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how to stop oversharing

how to stop oversharing

Discover why you may have a problem with oversharing and how you can change the conversation

Do you find yourself sharing intimate details about your life with a complete stranger? Or, maybe you look back on a conversation you had with a coworker and realize you were talking the whole time. Oversharing is easy, and it’s a problem many of us deal with. Whether you overshare to fill awkward silences or just because you don’t know what to talk about, we’ve got you covered: We’ve got you covered on how to avoid oversharing and learn more about who you’re talking to instead. We’ve compiled the best conversation tips for. ,

[Edit]things you should know

  • Practice active listening skills and ask your conversation partner questions to learn more about them.
  • Take 1 to 2 seconds to think about what you’re going to say to avoid accidentally oversharing.
  • Change the subject to a more comfortable, neutral topic if you find yourself oversharing.
  • Avoid posting on social media when you are feeling upset or overwhelmed.


[Edit]How to stop yourself from oversharing

  1. Wait 1 to 2 seconds before speaking. When we talk without thinking, sometimes we share more than we think. Before you start a story, pause and think about what you are going to say. That way, you can think about what you want to say and avoid anything you don’t want to talk about.[1]
    Stop Oversharing Step 1.jpg
  2. Practice active listening skills. Sometimes, oversharing is the result of not listening to your conversation partner. Practice active listening skills by getting rid of distractions and making eye contact with the person you’re chatting with. Think of follow-up questions to ask them so you can learn more about them and what they’re saying.[2]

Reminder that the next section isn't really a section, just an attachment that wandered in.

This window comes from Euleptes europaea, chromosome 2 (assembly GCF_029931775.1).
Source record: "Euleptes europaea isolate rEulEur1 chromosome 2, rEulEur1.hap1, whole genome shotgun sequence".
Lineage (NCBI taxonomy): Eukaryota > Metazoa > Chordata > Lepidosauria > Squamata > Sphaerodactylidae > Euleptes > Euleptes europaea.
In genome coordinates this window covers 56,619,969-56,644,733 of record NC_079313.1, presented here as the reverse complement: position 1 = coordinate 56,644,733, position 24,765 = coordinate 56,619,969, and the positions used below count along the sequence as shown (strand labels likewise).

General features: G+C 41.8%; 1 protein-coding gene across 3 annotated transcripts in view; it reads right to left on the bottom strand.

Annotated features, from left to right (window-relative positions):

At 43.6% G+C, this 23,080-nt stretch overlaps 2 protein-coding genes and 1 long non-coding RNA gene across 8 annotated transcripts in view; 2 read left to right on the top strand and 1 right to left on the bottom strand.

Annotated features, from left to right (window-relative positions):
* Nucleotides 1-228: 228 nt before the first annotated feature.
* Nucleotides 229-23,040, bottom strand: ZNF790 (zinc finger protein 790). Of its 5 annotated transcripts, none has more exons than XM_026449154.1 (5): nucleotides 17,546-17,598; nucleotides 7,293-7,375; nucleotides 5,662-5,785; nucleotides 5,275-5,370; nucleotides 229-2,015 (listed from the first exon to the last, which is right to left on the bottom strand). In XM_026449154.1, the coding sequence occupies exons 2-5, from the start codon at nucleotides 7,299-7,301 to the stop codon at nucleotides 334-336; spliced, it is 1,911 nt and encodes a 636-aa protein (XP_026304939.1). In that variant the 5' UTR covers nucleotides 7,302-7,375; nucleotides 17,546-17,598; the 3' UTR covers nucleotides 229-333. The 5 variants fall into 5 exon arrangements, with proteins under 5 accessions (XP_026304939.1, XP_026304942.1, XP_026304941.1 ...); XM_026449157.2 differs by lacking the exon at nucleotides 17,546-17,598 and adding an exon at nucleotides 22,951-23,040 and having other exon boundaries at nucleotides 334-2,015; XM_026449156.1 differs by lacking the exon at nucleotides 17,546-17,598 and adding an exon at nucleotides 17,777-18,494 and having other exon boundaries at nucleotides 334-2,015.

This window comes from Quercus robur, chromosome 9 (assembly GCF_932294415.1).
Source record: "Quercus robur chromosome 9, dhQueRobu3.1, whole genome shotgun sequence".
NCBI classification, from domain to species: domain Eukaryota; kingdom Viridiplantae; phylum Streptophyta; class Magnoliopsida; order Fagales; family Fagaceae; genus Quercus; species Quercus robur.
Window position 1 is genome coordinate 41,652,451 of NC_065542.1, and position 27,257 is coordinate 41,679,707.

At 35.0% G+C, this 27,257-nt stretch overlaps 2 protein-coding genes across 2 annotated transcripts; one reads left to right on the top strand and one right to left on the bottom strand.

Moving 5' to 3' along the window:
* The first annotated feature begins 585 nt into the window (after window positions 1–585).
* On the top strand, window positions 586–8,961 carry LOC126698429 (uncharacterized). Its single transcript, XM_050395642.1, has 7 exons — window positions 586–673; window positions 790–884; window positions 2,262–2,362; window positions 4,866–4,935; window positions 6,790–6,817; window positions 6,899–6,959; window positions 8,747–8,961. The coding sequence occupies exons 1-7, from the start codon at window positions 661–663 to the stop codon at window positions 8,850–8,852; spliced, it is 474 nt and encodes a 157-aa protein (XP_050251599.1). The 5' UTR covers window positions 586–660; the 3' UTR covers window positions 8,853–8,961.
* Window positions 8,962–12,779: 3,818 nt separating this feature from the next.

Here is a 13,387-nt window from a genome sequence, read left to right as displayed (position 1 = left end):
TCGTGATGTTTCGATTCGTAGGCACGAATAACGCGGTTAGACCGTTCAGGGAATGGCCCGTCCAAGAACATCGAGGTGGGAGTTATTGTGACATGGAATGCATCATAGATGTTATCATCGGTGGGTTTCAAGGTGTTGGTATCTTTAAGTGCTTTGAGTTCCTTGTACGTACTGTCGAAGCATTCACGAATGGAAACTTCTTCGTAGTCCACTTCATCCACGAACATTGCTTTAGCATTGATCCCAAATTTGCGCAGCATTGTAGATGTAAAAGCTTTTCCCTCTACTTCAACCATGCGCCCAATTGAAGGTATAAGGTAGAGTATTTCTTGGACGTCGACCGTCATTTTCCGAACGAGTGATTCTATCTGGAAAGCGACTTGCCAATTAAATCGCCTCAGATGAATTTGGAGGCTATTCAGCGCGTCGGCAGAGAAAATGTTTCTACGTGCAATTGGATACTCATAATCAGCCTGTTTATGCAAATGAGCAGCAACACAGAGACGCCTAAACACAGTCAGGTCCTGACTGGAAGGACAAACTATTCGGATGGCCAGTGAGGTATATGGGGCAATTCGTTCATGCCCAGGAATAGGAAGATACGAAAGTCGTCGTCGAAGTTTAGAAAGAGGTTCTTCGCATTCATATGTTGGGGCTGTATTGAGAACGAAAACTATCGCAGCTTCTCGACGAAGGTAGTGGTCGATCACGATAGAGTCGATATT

Turn Off Oversharing Step 2.jpg
    • Great questions to ask during the conversation include, “Wow, what happened next?” or, “How do you feel?”
  3. Ask questions about the people you’re with. It’s important to learn a little about someone before diving into the details of your own life. To avoid oversharing, ask questions about the other person’s occupation, living situation, and hobbies. That way, they can share more about themselves, and both of you can learn a thing or two about each other.[3]
    Turn Off Oversharing Step 3.jpg
    • “So, how long have you been living in this area?”
    • “What’s your favorite way to relax on the weekend?”
    • “Do you have any pets?”
  4. Change the topic of conversation. The conversation may be heading in a direction that carries a lot of emotional weight for you. If there’s something you don’t want to talk about (relationship problems, past trauma, grief, etc.), change the subject by complimenting them or telling them something about your environment.[4]
    Turn Off Oversharing Step 4.jpg
    • “I love your hoodie! Where did you get it?”
    • “Wow, look at that rose bush! Those colors are so vibrant.
    • “Hey, look at that cute dog over there! I would love to have a dog like that one day.”
  5. Set clear boundaries for yourself before you start talking. Make a list of topics in your head that you don’t want to talk about with an acquaintance or a stranger. When you find yourself turning to those topics, use the methods above to avoid them. That way, you can stop yourself from oversharing right from the start.[5]
    Stop Oversharing Step 5.jpg
    • For example, you might avoid talking about your own relationship or any family drama you may be going through right now.